Prime Minister Benjamin Netanyahu plans to travel to Russia later this week, his office said Tuesday, as he seeks to burnish his leadership credentials days before September 17 polls.
Netanyahu will travel to Sochi on Thursday and is expected to meet with Russian President Vladimir Putin.
The premier is in a last-minute push for votes ahead of the election as he fights to continue his reign as the country’s longest-serving prime minister.
His ties to Putin, in particular, are seen by him as important in pulling in votes from Israel’s large community of Russian speakers.
Voters with roots in the former Soviet Union are thought to make up some 12 percent of the 6.3 million eligible voters in Israel — or some 770,000 people.
Netanyahu has hoped to pull Russian community voters away from rival Avigdor Liberman, whose Yisrael Beytenu party has traditionally been their home. Liberman refused to enter Netanyahu’s coalition after the April election, denying him a majority coalition and leading the prime minister to call new elections.
Evidence has so far pointed to Netanyahu’s efforts to hurt Liberman having failed, with Yisrael Beytenu consistently projected in polls to jump to 9-10 seats from its current tally of five.
Netanyahu has also sought to highlight his relations with world leaders, including Putin and US President Donald Trump, in a bid to present himself as Israel’s indispensable leader.
Putin and Trump, as well as Indian Prime Minister Narendra Modi, appear on huge campaign posters outside the Likud’s Tel Aviv headquarters.
Netanyahu had been confirmed to fly to New Delhi for a one-day trip on September 9, during which he was scheduled to meet with Modi and possibly sign a number of bilateral agreements.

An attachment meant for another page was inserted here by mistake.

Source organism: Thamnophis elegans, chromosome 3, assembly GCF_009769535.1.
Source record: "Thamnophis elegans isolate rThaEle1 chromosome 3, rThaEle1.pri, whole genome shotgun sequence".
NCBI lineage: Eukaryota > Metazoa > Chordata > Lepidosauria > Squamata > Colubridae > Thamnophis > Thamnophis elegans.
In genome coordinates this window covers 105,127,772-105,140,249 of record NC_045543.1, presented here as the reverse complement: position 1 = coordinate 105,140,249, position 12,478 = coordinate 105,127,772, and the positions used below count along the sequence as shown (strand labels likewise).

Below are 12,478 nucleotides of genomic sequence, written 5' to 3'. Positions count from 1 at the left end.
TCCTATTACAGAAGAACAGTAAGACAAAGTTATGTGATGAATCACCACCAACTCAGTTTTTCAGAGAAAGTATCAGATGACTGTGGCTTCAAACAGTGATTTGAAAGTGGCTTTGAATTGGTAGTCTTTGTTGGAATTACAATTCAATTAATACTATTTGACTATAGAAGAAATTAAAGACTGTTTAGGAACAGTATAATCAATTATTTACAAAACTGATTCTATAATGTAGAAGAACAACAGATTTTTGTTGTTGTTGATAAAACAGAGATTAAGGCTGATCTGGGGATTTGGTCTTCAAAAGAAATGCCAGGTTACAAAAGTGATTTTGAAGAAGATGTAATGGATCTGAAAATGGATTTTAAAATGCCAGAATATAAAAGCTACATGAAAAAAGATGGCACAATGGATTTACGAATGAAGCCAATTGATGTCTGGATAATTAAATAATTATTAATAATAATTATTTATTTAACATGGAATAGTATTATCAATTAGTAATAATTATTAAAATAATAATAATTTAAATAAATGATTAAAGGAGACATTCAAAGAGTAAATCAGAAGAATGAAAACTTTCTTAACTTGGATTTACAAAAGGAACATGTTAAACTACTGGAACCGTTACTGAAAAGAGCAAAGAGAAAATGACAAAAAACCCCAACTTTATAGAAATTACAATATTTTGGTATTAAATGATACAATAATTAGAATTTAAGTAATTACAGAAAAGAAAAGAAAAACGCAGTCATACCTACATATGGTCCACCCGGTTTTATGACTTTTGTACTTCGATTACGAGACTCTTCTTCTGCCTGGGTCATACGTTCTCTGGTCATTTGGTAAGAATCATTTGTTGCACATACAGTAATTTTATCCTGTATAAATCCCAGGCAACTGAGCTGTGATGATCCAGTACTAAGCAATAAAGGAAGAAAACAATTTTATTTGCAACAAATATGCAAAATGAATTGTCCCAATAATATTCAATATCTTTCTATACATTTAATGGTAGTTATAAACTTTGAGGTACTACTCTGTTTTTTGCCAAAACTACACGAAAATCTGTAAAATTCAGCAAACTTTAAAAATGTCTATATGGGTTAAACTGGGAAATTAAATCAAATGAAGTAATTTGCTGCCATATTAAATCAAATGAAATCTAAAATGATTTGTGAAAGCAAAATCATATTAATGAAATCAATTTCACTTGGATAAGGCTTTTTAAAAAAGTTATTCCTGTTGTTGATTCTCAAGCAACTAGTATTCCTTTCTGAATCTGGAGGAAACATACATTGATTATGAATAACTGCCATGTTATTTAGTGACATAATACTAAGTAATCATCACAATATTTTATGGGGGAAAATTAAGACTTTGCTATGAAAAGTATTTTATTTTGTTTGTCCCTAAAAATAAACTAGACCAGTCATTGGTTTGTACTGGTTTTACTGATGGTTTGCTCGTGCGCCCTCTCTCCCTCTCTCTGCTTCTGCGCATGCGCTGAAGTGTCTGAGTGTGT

But last week, Netanyahu called Modi to tell him that he would be unable to come due to “scheduling constraints.”
The prime minister said earlier this week that he would likely travel to Russia to meet with Putin to discuss Iran’s activity in neighboring Syria.
Israel has carried out hundreds of strikes in Syria against targets linked to Iran and Tehran-backed Lebanese terror group Hezbollah.
Like Russia, Iran and Hezbollah have backed Syrian President Bashar Assad in his country’s civil war.
Israel and Russia have established a hotline to avoid accidental clashes in Syria, but the system did not prevent a friendly fire incident in September 2018 in which Syrian air defenses accidentally downed a Russian plane during an Israeli raid, angering the Kremlin, which blamed Israel.
Netanyahu also met with Putin in Moscow days ahead of Israel’s April 9 elections.
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